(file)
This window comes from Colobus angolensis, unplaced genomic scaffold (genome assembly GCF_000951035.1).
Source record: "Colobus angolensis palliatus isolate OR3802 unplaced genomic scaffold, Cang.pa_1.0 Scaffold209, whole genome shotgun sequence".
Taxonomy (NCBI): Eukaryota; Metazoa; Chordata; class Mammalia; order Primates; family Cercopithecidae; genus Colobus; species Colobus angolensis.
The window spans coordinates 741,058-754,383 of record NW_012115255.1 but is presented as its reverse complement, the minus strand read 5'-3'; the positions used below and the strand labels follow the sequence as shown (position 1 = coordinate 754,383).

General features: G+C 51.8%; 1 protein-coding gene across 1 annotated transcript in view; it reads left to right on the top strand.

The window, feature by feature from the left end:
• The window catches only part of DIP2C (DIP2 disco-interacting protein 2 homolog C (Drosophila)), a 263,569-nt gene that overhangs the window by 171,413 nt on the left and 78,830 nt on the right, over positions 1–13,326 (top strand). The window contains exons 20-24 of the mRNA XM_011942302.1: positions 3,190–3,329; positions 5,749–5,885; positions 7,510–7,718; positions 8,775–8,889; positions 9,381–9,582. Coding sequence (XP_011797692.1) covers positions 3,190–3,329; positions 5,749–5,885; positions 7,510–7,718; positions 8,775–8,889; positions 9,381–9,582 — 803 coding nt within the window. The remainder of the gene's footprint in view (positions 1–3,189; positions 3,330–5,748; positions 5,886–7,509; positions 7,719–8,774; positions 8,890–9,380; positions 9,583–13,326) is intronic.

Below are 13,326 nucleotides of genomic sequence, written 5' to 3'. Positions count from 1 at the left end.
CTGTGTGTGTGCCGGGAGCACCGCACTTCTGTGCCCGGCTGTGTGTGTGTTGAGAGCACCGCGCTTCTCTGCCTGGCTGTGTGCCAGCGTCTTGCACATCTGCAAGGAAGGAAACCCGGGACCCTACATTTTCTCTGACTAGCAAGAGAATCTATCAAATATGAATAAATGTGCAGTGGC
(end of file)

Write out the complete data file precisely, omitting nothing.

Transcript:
This window comes from Colobus angolensis, unplaced genomic scaffold (genome assembly GCF_000951035.1).
Source record: "Colobus angolensis palliatus isolate OR3802 unplaced genomic scaffold, Cang.pa_1.0 Scaffold209, whole genome shotgun sequence".
Taxonomy (NCBI): Eukaryota; Metazoa; Chordata; class Mammalia; order Primates; family Cercopithecidae; genus Colobus; species Colobus angolensis.
The window spans coordinates 741,058-754,383 of record NW_012115255.1 but is presented as its reverse complement, the minus strand read 5'-3'; the positions used below and the strand labels follow the sequence as shown (position 1 = coordinate 754,383).

General features: G+C 51.8%; 1 protein-coding gene across 1 annotated transcript in view; it reads left to right on the top strand.

The window, feature by feature from the left end:
• The window catches only part of DIP2C (DIP2 disco-interacting protein 2 homolog C (Drosophila)), a 263,569-nt gene that overhangs the window by 171,413 nt on the left and 78,830 nt on the right, over positions 1–13,326 (top strand). The window contains exons 20-24 of the mRNA XM_011942302.1: positions 3,190–3,329; positions 5,749–5,885; positions 7,510–7,718; positions 8,775–8,889; positions 9,381–9,582. Coding sequence (XP_011797692.1) covers positions 3,190–3,329; positions 5,749–5,885; positions 7,510–7,718; positions 8,775–8,889; positions 9,381–9,582 — 803 coding nt within the window. The remainder of the gene's footprint in view (positions 1–3,189; positions 3,330–5,748; positions 5,886–7,509; positions 7,719–8,774; positions 8,890–9,380; positions 9,583–13,326) is intronic.

Below are 13,326 nucleotides of genomic sequence, written 5' to 3'. Positions count from 1 at the left end.
CTGTGTGTGTGCCGGGAGCACCGCACTTCTGTGCCCGGCTGTGTGTGTGTTGAGAGCACCGCGCTTCTCTGCCTGGCTGTGTGCCAGCGTCTTGCACATCTGCAAGGAAGGAAACCCGGGACCCTACATTTTCTCTGACTAGCAAGAGAATCTATCAAATATGAATAAATGTGCAGTGGC